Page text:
June 5, 2006

The politics of incrementalism

In the last few hours, I've been thinking quite a bit about the political viability of incrementalism in school reform. Tyack and Cuban argued for it in Tinkering toward Utopia (1995), and while that's still very popular, their argument didn't win the day in school reform. The AYP requirements of No Child Left Behind look incremental, until you think about the 100%-proficiency deadline of 2014. Proponents of NCLB certainly haven't touted it as incremental, either.

Could incrementalism survive the political cauldron of education politics and the organizational cauldron of school systems?


Let's consider both the incrementalism of summative evaluation, such as what Robert Linn has proposed, and also the incrementalism of formative evaluation, such as progress monitoring (formerly known as curriculum-based measurement). Linn proposed that targets for student achievement have a foundation in what real schools were achieving rather than figures pulled out of a hat (to use the gentler analogy). Those who work on progress monitoring, such as Stan Deno (who wrote the germinal article in the 1980s), argue that long-term outcomes for students with disabilities are dramatically improved if teachers make inductive decisions based on trends from frequent assessment. This is all based in solid research and the observations of many gray eminences.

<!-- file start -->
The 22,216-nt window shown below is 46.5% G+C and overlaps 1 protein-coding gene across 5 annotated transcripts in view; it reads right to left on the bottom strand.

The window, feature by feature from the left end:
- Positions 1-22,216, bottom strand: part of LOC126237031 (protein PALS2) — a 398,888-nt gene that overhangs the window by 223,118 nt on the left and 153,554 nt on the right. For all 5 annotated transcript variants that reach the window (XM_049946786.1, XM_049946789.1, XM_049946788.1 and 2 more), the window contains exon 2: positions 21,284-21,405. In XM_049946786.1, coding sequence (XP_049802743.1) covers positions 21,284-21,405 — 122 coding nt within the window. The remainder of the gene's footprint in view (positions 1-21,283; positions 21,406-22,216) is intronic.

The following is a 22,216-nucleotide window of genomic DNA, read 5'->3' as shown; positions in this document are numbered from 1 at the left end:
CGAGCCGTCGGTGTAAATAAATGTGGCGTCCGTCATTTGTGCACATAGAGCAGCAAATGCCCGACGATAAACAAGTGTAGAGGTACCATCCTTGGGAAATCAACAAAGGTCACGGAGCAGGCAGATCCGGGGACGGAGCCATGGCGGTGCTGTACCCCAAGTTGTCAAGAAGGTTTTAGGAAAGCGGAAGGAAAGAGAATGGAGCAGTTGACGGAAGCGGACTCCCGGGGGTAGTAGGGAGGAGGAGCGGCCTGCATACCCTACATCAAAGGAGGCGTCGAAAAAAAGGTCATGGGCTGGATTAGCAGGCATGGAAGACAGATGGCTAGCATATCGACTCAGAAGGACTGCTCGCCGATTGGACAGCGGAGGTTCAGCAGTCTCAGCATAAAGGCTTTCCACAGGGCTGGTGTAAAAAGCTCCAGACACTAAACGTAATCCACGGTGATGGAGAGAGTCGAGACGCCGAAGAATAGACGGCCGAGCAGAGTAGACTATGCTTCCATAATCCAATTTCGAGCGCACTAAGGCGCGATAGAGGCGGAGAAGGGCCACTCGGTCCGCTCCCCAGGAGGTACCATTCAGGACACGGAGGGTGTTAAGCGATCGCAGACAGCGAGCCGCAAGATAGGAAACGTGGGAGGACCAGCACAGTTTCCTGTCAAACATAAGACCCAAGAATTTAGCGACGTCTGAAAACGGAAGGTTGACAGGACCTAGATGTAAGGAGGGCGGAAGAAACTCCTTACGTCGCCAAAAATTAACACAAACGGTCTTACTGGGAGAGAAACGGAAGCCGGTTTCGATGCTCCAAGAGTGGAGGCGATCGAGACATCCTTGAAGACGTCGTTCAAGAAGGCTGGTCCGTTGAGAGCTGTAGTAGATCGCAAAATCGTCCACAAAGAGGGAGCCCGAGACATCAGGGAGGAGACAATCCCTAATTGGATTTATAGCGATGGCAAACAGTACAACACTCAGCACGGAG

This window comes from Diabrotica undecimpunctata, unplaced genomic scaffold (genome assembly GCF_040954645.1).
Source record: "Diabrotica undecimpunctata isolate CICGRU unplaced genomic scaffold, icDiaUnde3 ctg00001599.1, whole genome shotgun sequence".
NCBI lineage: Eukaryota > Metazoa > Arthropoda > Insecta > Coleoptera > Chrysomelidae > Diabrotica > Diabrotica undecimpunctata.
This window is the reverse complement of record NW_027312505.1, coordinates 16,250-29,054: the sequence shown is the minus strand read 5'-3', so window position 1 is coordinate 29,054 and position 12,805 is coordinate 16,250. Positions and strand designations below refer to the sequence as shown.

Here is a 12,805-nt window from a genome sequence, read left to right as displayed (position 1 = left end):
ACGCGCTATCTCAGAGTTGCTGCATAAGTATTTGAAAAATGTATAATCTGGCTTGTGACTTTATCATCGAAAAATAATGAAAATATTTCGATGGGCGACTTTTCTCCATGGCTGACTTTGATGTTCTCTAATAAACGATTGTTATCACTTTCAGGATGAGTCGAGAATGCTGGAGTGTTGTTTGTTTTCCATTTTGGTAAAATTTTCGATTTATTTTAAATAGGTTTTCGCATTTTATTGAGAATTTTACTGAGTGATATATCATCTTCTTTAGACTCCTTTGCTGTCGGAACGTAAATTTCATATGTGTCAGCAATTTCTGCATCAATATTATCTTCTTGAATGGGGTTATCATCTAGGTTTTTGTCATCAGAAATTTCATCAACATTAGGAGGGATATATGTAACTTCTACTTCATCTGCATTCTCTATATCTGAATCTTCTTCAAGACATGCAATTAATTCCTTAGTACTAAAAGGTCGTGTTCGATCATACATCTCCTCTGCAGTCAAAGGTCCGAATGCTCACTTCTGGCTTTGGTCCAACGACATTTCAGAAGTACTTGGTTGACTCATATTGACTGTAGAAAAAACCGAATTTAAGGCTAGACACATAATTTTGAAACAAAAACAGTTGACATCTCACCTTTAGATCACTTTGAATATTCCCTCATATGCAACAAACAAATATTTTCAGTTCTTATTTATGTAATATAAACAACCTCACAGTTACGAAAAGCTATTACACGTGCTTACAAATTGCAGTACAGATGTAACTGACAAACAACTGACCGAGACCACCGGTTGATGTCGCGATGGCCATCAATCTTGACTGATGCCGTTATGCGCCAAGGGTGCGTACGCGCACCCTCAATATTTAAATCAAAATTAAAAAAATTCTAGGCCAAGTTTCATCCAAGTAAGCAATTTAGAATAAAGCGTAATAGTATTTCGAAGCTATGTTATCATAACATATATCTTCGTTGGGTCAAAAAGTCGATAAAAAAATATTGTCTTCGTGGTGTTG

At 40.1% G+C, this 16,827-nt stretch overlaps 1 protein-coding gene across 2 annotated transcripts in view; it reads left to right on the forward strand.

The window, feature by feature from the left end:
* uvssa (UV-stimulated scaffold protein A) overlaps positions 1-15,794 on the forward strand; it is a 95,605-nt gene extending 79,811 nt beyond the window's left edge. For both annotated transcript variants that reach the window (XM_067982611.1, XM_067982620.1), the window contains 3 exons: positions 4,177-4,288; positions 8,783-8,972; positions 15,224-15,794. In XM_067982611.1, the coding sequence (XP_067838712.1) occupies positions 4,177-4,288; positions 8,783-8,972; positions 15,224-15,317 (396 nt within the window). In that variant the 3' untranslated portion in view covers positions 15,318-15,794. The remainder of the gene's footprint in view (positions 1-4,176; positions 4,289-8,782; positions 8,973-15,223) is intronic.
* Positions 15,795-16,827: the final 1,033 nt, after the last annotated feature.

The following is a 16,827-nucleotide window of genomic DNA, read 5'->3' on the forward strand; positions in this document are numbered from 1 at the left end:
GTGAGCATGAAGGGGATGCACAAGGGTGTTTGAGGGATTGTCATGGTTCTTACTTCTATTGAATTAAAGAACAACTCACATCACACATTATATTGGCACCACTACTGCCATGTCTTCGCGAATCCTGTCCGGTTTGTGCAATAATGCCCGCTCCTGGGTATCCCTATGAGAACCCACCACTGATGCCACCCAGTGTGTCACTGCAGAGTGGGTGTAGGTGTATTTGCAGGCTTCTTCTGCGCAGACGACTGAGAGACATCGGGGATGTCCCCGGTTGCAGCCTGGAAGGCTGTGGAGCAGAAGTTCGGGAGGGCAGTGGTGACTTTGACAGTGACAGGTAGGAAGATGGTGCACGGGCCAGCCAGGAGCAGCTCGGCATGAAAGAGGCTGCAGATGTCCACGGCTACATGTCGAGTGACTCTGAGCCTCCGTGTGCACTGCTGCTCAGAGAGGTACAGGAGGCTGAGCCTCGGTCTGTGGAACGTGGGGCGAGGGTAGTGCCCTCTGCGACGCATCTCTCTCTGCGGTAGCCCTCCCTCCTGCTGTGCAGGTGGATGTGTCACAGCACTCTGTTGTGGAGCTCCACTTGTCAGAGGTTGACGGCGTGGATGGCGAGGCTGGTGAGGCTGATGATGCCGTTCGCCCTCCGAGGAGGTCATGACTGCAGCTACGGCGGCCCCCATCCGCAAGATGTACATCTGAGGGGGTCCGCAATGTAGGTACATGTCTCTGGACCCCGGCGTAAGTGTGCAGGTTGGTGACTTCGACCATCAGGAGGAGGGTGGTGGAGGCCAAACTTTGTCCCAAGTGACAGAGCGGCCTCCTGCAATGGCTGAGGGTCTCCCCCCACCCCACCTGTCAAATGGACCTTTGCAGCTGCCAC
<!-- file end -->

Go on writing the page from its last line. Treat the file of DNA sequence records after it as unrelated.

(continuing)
And yet I worry about the political or organizational viability, for two reasons.

  1. Incrementalism is not part of most adults' mental images of a real school (to borrow from Mary Heywood Metz) or the grammar of schooling (from Tyack and Cuban), all of which are deeply impressed instead with abstract notions of absolute standards (schools give grades, and 90% is an A, even if we don't know what the scale referent is).
  2. School systems are now deeply enmeshed in behavior that is summative and non-incremental in nature and that takes gaming the system (or test-prep) as a legitimate response to virtually any policy.
The mental images of school

I've been struggling with a counter-image or contrary meme to schooling is grading. I am less concerned in this context with the utility of grading than with its suffocating alternative concepts of evaluation. I think I have a tentative idea for Linn's summative incrementalism: what we're really trying to do in education reform is boost the average knowledge of this generation of children above what the average knowledge of their parents are, and this will require a generation to accomplish.

But let's try on a few for size specifically for progress monitoring:

  • The stock market. Daily stock prices allow one to track the market value of a company and respond accordingly—except day trading is a foolish activity, and I'd like to keep the question of incrementalism separate from issues of competition in schooling.